Remember the green, blue, and red tiles of the Stamp Game? Montessori refers to those as the hierarchical colors, and they are used to teach children about number series. They first appear in the Stamp Game, but they continue to follow the child through Lower Primary and into Upper Primary until they have a firm grasp on the idea of the simple family of numbers (units, tens, hundreds), the thousand family (thousands, ten thousands, hundred thousands), the millions family, and so on.
To learn larger multiplication problems, children use a material called the Checkerboard. They begin small, but eventually work their way up to problems that have three or four digit multipliers. For long division, children use a material that goes by different names at different schools: the Racks and Tubes, aka the Test Tube Material. Once children master the Checkerboard and Racks and Tubes, they are able to multiply and divide large numbers without materials.
During the Primary years fact memorisation continues. In early Lower Primary, many children continue to use the Strip Boards and Bead Boards of their Pre-Primary 3-6 years, but eventually move on to using Finger Boards and tables in which they place numbered tiles. Children notice the patterns numbers make, giving them more tools to memorise their facts.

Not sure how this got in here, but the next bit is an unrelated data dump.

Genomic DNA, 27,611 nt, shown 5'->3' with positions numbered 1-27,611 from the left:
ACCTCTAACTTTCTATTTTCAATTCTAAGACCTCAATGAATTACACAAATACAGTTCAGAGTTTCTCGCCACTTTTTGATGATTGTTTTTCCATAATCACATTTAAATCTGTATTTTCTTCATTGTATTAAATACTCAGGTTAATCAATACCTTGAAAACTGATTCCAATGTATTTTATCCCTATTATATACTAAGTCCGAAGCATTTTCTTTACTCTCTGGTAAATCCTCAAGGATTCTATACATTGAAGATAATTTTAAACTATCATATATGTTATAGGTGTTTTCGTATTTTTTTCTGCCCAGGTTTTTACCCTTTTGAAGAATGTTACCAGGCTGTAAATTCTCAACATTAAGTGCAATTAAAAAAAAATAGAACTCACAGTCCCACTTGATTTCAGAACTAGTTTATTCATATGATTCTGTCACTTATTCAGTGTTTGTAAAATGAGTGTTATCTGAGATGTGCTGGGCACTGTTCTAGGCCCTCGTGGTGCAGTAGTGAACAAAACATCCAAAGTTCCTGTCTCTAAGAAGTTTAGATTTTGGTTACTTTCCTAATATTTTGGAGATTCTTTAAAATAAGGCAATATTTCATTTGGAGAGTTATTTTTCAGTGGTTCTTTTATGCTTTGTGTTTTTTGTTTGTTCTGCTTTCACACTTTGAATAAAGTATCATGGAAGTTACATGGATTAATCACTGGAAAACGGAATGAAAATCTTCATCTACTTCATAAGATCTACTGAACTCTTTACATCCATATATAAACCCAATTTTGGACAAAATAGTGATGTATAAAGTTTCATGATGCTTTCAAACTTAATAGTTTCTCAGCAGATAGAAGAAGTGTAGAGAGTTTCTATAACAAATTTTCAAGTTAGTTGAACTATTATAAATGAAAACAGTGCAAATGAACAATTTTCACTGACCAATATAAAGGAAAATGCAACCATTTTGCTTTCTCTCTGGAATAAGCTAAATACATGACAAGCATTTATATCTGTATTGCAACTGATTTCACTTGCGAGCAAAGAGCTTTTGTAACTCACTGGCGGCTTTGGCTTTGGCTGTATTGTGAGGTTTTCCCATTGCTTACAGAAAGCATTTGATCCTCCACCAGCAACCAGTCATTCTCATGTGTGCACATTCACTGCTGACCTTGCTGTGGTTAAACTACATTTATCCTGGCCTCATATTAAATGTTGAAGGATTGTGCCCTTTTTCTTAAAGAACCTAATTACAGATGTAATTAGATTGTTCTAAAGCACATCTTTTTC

Of course, mathematics isn’t just about operations. Montessori students learn about geometry and fractions from an early age.
Did you know that Pre-Primary children learn the names of geometric solids? They can easily identify not just cubes and spheres, but square based pyramids, rectangular prisms, ellipsoids, and more. As they move into Lower Primary they learn about a range of concepts, including studies of angles, triangles, polygons, and so much more. A child in Lower Primary can easily identify a right-angled, isosceles triangle.
When it comes to fractions, children in the first cycle of Lower Primary start out simple with an impressionist lesson involving an apple and a definition of fractions that includes how they must always be fairly divided (the connections between fractions and division are impressed early on). They next move on to using Fraction Insets, which look a lot like the Metal Insets they used for handwriting preparation in their primary classrooms. Before you know it, many of the children in the third cycle of Lower Primary are learning to multiply and divide fractions.
The best way to really understand Montessori mathematics is to see the materials in action. Schedule a visit to watch children using them in the classroom. Contact us for more details!